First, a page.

The Week Ahead

The Q2 earnings season continues. U.S. economic news will be light with existing home sales and housing starts being the highlights of the week. We’ll also check in on eurozone activity with the latest PMI figures. 


The Stars at Night

There are currently more than 60 parks, communities, and reserves across the United States that have been designated as International Dark Sky Parks and Sanctuaries. This distinction is given to areas with very little artificial light that provide ideal conditions for viewing stars and other celestial wonders. High levels of sky glow due to lights from buildings, streetlamps, cars, and other sources of artificial light make it difficult to see more than a handful of stars at night. The International Dark Sky Association (IDA) has been working since 1988 to preserve and protect nighttime environments. Its Dark Sky Park designation recognizes “land possessing an exceptional or distinguished quality of starry nights and a nocturnal environment that is specifically protected for its scientific, natural, educational, cultural heritage, and/or public enjoyment.” Since the beginning of this year, a number of new destinations from the west coast to the Eastern seaboard have achieved dark sky certification in the U.S.

The IDA founded the International Dark Sky Places (IDSP) Program in 2001 to encourage communities, parks, and protected areas around the world to preserve dark sites where humans can see planets and stars more clearly. The efforts also help protect wildlife and ecosystems that are adversely affected by artificial light. The International Dark Sky Places Program offers five types of designations:

1. International Dark Sky Communities: Communities are legally organized cities and towns that adopt quality outdoor lighting ordinances and undertake efforts to educate residents about the importance of dark skies.
2. International Dark Sky Parks: Parks are publicly- or privately-owned spaces protected for natural conservation that implement good outdoor lighting and provide dark sky programs for visitors.
3. International Dark Sky Reserves: Reserves consist of a dark “core” zone surrounded by a populated periphery where policy controls are enacted to protect the darkness of the core.
4. International Dark Sky Sanctuaries: Sanctuaries are the most remote (and often darkest) places in the world whose conservation state is most fragile.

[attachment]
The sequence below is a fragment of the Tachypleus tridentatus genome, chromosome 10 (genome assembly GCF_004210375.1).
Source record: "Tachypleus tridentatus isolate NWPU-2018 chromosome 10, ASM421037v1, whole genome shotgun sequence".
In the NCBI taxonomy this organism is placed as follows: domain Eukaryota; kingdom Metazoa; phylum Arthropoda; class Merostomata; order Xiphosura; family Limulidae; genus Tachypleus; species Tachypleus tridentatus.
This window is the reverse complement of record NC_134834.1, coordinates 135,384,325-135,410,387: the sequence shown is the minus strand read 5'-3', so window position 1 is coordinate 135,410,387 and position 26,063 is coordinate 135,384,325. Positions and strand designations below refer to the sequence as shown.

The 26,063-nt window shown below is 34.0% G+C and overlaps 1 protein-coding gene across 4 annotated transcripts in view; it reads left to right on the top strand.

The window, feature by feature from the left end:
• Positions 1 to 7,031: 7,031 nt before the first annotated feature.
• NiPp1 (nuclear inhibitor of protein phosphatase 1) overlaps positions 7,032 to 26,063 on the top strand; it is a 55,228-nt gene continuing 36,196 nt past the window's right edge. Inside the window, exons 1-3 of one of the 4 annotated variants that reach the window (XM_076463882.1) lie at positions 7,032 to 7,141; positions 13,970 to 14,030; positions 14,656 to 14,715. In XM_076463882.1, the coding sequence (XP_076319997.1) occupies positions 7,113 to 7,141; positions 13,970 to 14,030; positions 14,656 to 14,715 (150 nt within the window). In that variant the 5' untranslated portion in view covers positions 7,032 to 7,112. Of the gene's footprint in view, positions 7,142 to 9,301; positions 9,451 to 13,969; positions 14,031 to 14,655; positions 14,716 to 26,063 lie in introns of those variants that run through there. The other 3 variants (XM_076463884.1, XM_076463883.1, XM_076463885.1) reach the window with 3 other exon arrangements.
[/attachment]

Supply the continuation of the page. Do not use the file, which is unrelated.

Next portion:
5. Urban Night Sky Places: UNSPs are sites near or surrounded by large urban environs whose planning and design actively promote an authentic nighttime experience in the midst of significant artificial light at night, and that otherwise do not qualify for designation within any other International Dark Sky Places category.

The popularity of astrotourism – traveling to destinations where stargazers can see planets and stars more clearly – has been growing steadily. As a result, the number of municipalities pursuing dark sky ordinances has been on the rise in recent years as a way to capitalize on tourism and to protect the natural night sky. The ordinances require outdoor lighting to be well-shielded, usually pointed down, with low light levels and warm color temperature – all intended to minimize light pollution and preserve the beauty of dark starry nights.          

Here in Texas, a statute regulating upward light emissions was signed in 2011, instructing seven counties around the McDonald Observatory in West Texas to adopt outdoor lighting ordinances. Wimberley, Dripping Springs, and Horseshoe Bay have achieved certification as dark skies communities. Last month, Texas passed additional legislation making it possible for more communities to pursue Dark Sky designations. Many state parks in Texas are designated International Dark Sky Parks, including Enchanted Rock, Copper Breaks, and South Llano River. Big Bend National Park became an International Dark Sky Park in 2012, and Big Bend Ranch State Park achieved the designation in 2017. The two Big Bend parks have a combined area of over one million acres and offer the darkest measured skies in the lower 48 states. The stars at night are indeed big and bright deep in the heart of Texas.